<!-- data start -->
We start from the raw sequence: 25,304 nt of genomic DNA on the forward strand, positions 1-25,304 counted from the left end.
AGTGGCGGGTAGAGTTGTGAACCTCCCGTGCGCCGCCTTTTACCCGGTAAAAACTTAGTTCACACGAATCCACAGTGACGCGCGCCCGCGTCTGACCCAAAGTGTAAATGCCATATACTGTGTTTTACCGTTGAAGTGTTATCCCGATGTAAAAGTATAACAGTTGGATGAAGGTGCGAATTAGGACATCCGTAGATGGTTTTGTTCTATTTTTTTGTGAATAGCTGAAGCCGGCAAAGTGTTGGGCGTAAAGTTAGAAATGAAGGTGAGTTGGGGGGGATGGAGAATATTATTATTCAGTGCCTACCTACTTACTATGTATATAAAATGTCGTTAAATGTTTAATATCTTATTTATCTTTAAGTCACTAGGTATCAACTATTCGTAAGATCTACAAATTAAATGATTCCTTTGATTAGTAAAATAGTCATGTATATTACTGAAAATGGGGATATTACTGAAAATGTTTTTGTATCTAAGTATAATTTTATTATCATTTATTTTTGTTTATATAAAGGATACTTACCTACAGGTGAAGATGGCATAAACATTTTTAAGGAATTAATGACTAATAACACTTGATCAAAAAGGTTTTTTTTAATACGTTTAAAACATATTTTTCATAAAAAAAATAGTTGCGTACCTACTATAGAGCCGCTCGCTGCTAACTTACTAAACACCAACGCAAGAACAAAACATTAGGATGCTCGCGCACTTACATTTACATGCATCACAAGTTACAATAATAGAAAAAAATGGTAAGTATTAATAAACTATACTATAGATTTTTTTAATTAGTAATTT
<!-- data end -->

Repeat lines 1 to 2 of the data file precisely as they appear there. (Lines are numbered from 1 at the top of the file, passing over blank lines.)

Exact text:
We start from the raw sequence: 25,304 nt of genomic DNA on the forward strand, positions 1-25,304 counted from the left end.
AGTGGCGGGTAGAGTTGTGAACCTCCCGTGCGCCGCCTTTTACCCGGTAAAAACTTAGTTCACACGAATCCACAGTGACGCGCGCCCGCGTCTGACCCAAAGTGTAAATGCCATATACTGTGTTTTACCGTTGAAGTGTTATCCCGATGTAAAAGTATAACAGTTGGATGAAGGTGCGAATTAGGACATCCGTAGATGGTTTTGTTCTATTTTTTTGTGAATAGCTGAAGCCGGCAAAGTGTTGGGCGTAAAGTTAGAAATGAAGGTGAGTTGGGGGGGATGGAGAATATTATTATTCAGTGCCTACCTACTTACTATGTATATAAAATGTCGTTAAATGTTTAATATCTTATTTATCTTTAAGTCACTAGGTATCAACTATTCGTAAGATCTACAAATTAAATGATTCCTTTGATTAGTAAAATAGTCATGTATATTACTGAAAATGGGGATATTACTGAAAATGTTTTTGTATCTAAGTATAATTTTATTATCATTTATTTTTGTTTATATAAAGGATACTTACCTACAGGTGAAGATGGCATAAACATTTTTAAGGAATTAATGACTAATAACACTTGATCAAAAAGGTTTTTTTTAATACGTTTAAAACATATTTTTCATAAAAAAAATAGTTGCGTACCTACTATAGAGCCGCTCGCTGCTAACTTACTAAACACCAACGCAAGAACAAAACATTAGGATGCTCGCGCACTTACATTTACATGCATCACAAGTTACAATAATAGAAAAAAATGGTAAGTATTAATAAACTATACTATAGATTTTTTTAATTAGTAATTT